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wireles network hacks mods - briere D.

briere D. wireles network hacks mods - Wiley publishing, 2005. - 387 p.
ISBN: 0-7645-9583-0
Download (direct link): wirelesnetworkhacks.pdf
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2. The 3300 has five major components that we recommend you install first before hooking up everything to the control box. You’ll be running a cable for the microphone unit, the LCD screen, the power cable, the GPS antenna, and the in-car radio input.
Parrot does a nice job of labeling all the wires for you, so hopefully you won’t get confused. See Figure 11-3.
How you connect your car radio depends on what sort of connectors it has on the backside of the radio. Here are three possible options:
a. Line-in connectors: Take the green (“positive”) and brown (“negative”) wires and attach them to the corresponding +/- inputs of your radio; plug the end of the yellow mute cable into the mute interface. Do not connect the yellow mute wire; this also mutes the Parrot. Because most line inputs are auxiliary lines, most radios switch sources automatically when input is detected. If it does not switch automatically, the user will have to switch manually when a phone call is made or received.
Line-in connectors are more common on aftermarket radios.
Most stock radios make use of the car kit’s ISO connectors.
(See Figure 11-4.)
b. ISO connectors: Take the factory harness out of the radio and plug it into the female ISO connector of the car kit. Take the male ISO connector from the car kit and plug it into the radio. The yellow mute wire is only needed in vehicles that have more than four speakers. Because the ISO connector has support for up to four speakers, any speakers connected to the car kit will automatically be muted by the relay (the smaller black box). If you do need to connect the yellow mute wire, connect it to the mute input at the
Chapter 11: Outfitting Your Car with Wireless 193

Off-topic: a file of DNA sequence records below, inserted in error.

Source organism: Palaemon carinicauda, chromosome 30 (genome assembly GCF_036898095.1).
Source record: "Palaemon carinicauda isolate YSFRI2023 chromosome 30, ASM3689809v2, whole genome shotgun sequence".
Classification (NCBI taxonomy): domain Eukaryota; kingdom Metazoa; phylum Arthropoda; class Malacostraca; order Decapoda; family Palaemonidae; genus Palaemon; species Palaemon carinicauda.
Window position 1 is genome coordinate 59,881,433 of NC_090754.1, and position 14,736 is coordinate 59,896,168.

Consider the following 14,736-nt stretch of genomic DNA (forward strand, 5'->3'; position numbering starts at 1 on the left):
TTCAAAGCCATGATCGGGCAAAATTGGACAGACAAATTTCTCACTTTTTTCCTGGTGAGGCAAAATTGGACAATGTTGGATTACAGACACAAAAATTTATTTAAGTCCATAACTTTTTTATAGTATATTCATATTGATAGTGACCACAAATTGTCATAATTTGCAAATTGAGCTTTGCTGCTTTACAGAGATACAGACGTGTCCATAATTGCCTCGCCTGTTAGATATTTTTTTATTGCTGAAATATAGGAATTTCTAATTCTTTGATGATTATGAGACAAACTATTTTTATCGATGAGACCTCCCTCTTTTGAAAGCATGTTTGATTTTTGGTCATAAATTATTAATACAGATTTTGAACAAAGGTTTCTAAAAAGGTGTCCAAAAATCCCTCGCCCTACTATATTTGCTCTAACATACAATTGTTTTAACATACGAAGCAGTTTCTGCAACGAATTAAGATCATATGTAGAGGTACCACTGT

Figure 11-3:
Your GPS-outfitted CK3300 components.
back of the radio. If the radio does not have a mute input, the ground signal from the mute wire can be used in a power relay (which you can buy at Radio Shack) to shut off the ignition connection at the radio. This in effect mutes all the speakers in the vehicle.
c. Other connectors: You’ll need to get an ISO adapter cable for that particular radio’s audio input connector. Try www.carstereo
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194 Part III: Wireless on the Go
Figure 11-4:
ISO connectors are standardized plugs for your gear.
3. Now you can hook up the cables as shown in Figure 11-3:
a. Disconnect the car radio’s speaker and power harnesses.
b. Connect the male connectors of the audio cable and the power supply cable to the car radio.
c. Connect the vehicle’s audio and power supply leads to the female connectors of the electronic box.
d. If the car radio has a Mute input, connect the yellow wire on the Mute cable to one of the Mute inputs.
4. Connect the power supply cable.
It’s fairly straightforward, but you have to ignore the manual here. If your vehicle does not use the ISO connectors, cut off the gray ISO connectors — be sure to cut the red and orange wires after the white plastic fuses in the power supply cable so that they are still in the wiring path. If your car does have ISO connections, use them. Attach the red wire of the power cable to the permanent 12V connection (also called the 12V constant); the orange wire to the 12V ignition connection (also called the 12Vaccessory); and the black wire to the ground connection (amusingly called the earth connection in the manual).
That’s it! You’ve installed the CK3300. That wasn’t hard, was it?
You do not want to leave your orange wire connected to the permanent 12V circuit — you might find your batteries dead after a short while. Take a second to verify the electric wiring of the power bundle. In some vehicles, it is necessary to reverse the positions of the red and orange wires. This operation is simply done by reversing the fuse holders. You’ll know that you have it right when you turn off the car and see a goodbye message on the LCD screen. If you don’t see that, your ignition and permanent 12V connections need to be reversed.
Chapter 11: Outfitting Your Car with Wireless 195
Understanding your powered connections
In most aftermarket device manuals, you'll hear references to wires like +12Vrun or +12Vconstant wires. What does this all mean? Many of these wires are actually the same thing called by different names. Most connections have two main power wires:
^ Ignition: The ignition wire is so-called because it is only powered when the ignition key is turned to its "
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